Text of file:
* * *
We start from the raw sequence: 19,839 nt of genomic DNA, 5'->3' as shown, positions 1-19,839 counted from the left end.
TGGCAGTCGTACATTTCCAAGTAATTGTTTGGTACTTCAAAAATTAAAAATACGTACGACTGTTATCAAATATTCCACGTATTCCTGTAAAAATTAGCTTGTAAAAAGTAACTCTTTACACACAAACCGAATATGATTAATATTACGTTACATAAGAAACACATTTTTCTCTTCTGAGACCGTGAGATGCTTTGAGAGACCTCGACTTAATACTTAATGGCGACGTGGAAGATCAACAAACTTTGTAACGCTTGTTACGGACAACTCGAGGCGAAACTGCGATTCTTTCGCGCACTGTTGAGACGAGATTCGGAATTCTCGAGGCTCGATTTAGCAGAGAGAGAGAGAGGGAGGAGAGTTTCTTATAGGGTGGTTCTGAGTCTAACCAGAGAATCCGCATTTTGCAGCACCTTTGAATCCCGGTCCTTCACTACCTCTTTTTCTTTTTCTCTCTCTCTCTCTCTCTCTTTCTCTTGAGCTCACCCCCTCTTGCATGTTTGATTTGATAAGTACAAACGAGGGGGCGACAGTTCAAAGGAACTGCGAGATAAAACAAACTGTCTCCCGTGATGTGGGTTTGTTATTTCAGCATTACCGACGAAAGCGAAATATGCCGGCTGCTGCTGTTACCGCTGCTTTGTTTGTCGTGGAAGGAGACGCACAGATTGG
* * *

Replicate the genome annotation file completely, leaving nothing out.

We start from the raw sequence: 19,839 nt of genomic DNA, 5'->3' as shown, positions 1-19,839 counted from the left end.
TGGCAGTCGTACATTTCCAAGTAATTGTTTGGTACTTCAAAAATTAAAAATACGTACGACTGTTATCAAATATTCCACGTATTCCTGTAAAAATTAGCTTGTAAAAAGTAACTCTTTACACACAAACCGAATATGATTAATATTACGTTACATAAGAAACACATTTTTCTCTTCTGAGACCGTGAGATGCTTTGAGAGACCTCGACTTAATACTTAATGGCGACGTGGAAGATCAACAAACTTTGTAACGCTTGTTACGGACAACTCGAGGCGAAACTGCGATTCTTTCGCGCACTGTTGAGACGAGATTCGGAATTCTCGAGGCTCGATTTAGCAGAGAGAGAGAGAGGGAGGAGAGTTTCTTATAGGGTGGTTCTGAGTCTAACCAGAGAATCCGCATTTTGCAGCACCTTTGAATCCCGGTCCTTCACTACCTCTTTTTCTTTTTCTCTCTCTCTCTCTCTCTCTTTCTCTTGAGCTCACCCCCTCTTGCATGTTTGATTTGATAAGTACAAACGAGGGGGCGACAGTTCAAAGGAACTGCGAGATAAAACAAACTGTCTCCCGTGATGTGGGTTTGTTATTTCAGCATTACCGACGAAAGCGAAATATGCCGGCTGCTGCTGTTACCGCTGCTTTGTTTGTCGTGGAAGGAGACGCACAGATTGG